If we carried everything we owned on our backs, we’d soon realize what’s important and what isn’t. (Liam Harrap/Revelstoke Review)

Liam’s Lowdown: Moving makes you think

The items in your life tell a story

Moving. Is. The. Worst.

I always have more junk than I think. Do I really need those five spatulas? I mean, it does allow me to make five cakes at once. I just don’t have the oven space.

I always think when I move I’ll have everything organized and sorted. Instead, it turns into panic. Underwear gets packed with the spoons and cookbooks with bleach.

I tell myself there’s no time. It’s all about survival.

It’s worse when you’re moving just a few blocks. You convince yourself that you don’t even need boxes and can carry stuff loose in your arms, saying it’s good practice for that upcoming race, which you haven’t been training for because you had to move.

It’s a vicious cycle.

When moving, you may realize you’re a hoarder. (Liam Harrap/Revelstoke Review)

In the move, I usually find the things I lost. Like my waterproof glue, which had fallen behind the dresser. Score!

However, the elation from the exciting find quickly wears off when I realize that the highlight of my day was finding glue. I think it’s safe to assume that my life isn’t exciting. But at least I can now stick it back together.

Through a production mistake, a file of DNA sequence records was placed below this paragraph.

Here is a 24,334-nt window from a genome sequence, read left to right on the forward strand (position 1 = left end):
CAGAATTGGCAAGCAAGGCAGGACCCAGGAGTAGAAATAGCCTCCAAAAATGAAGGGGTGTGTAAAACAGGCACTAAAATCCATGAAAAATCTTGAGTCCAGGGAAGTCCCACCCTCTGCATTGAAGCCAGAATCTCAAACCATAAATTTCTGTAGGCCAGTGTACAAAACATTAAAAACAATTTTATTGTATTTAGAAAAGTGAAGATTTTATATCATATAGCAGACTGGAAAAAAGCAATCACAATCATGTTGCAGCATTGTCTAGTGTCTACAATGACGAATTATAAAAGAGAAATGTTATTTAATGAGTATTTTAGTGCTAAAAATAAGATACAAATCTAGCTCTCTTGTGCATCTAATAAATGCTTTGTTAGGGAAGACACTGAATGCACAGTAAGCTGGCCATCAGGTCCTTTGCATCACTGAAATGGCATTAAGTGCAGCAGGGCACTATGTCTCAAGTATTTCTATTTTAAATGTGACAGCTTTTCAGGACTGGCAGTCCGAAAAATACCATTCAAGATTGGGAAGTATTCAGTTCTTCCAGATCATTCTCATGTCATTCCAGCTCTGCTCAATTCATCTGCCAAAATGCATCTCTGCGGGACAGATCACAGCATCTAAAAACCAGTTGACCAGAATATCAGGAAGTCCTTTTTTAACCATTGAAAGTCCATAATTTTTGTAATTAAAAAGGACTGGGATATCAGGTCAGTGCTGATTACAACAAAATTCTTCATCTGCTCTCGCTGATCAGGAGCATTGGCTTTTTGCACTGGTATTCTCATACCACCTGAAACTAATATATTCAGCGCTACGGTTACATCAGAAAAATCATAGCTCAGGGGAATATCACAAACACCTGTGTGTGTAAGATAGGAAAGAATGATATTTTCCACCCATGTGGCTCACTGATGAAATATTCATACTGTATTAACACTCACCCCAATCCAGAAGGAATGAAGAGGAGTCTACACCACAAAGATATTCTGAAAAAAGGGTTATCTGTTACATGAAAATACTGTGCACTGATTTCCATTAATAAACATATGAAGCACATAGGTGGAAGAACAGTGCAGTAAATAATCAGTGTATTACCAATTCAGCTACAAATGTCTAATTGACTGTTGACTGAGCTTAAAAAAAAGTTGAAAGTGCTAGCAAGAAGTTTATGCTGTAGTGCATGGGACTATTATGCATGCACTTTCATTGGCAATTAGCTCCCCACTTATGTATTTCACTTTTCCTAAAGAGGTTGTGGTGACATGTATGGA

There’s also the realization that you aren’t as clean as you think.

Ever look behind the stove? Or in the cracks of the fridge? Dear goodness. The horror.

Items you had been hoarding, you feel pressured to throw away. Like those six jars of pickle juice you had been saving to marinate wings. You don’t want to be the guy that shows up to a new place with a box of fermenting sluice.

The items of your life tell a story. What you’re into, collect and missing. Sometimes, a move can cause a revelation. After 30 years of life, this is what I have to show?

The items you’ve held onto sometimes are unexpected. That expired library card, an old doctors prescription, a pair of socks full of holes but in a colour you love so you cling to them even though they’re unwearable.

In the end, they’re just stuff. Items to decorate a room and justify having to pay rent.

When I lived from a backpack, stuff had another meaning. If you valued it, you had to carry it. Day after day. Mile after mile. If it didn’t keep you warm and you couldn’t eat it, it got chucked.

The spatulas certainly wouldn’t have made it. Let alone the pickle jars.

We fill our lives with boxes. Working from one day to the next, hoping to buy another. Sometimes disregarding one for a newer flashier model.

It makes one wonder, where does it end?



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